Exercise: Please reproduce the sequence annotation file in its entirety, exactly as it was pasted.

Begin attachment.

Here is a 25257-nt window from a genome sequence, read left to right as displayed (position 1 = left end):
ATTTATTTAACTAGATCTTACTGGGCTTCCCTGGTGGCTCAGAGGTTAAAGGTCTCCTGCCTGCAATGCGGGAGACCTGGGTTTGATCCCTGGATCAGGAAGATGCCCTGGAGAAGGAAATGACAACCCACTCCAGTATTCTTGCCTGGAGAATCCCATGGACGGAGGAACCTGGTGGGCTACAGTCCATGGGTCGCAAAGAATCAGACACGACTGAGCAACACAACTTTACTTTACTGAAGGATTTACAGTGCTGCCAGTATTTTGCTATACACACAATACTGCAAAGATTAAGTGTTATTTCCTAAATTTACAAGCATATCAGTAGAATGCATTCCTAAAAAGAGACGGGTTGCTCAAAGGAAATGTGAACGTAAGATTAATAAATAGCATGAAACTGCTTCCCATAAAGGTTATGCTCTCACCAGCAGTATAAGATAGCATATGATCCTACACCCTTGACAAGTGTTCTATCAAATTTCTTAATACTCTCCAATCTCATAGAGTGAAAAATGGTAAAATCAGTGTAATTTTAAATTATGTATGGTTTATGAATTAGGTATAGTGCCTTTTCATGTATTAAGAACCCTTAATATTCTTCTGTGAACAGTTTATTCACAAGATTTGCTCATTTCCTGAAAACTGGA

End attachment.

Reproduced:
Here is a 25257-nt window from a genome sequence, read left to right as displayed (position 1 = left end):
ATTTATTTAACTAGATCTTACTGGGCTTCCCTGGTGGCTCAGAGGTTAAAGGTCTCCTGCCTGCAATGCGGGAGACCTGGGTTTGATCCCTGGATCAGGAAGATGCCCTGGAGAAGGAAATGACAACCCACTCCAGTATTCTTGCCTGGAGAATCCCATGGACGGAGGAACCTGGTGGGCTACAGTCCATGGGTCGCAAAGAATCAGACACGACTGAGCAACACAACTTTACTTTACTGAAGGATTTACAGTGCTGCCAGTATTTTGCTATACACACAATACTGCAAAGATTAAGTGTTATTTCCTAAATTTACAAGCATATCAGTAGAATGCATTCCTAAAAAGAGACGGGTTGCTCAAAGGAAATGTGAACGTAAGATTAATAAATAGCATGAAACTGCTTCCCATAAAGGTTATGCTCTCACCAGCAGTATAAGATAGCATATGATCCTACACCCTTGACAAGTGTTCTATCAAATTTCTTAATACTCTCCAATCTCATAGAGTGAAAAATGGTAAAATCAGTGTAATTTTAAATTATGTATGGTTTATGAATTAGGTATAGTGCCTTTTCATGTATTAAGAACCCTTAATATTCTTCTGTGAACAGTTTATTCACAAGATTTGCTCATTTCCTGAAAACTGGA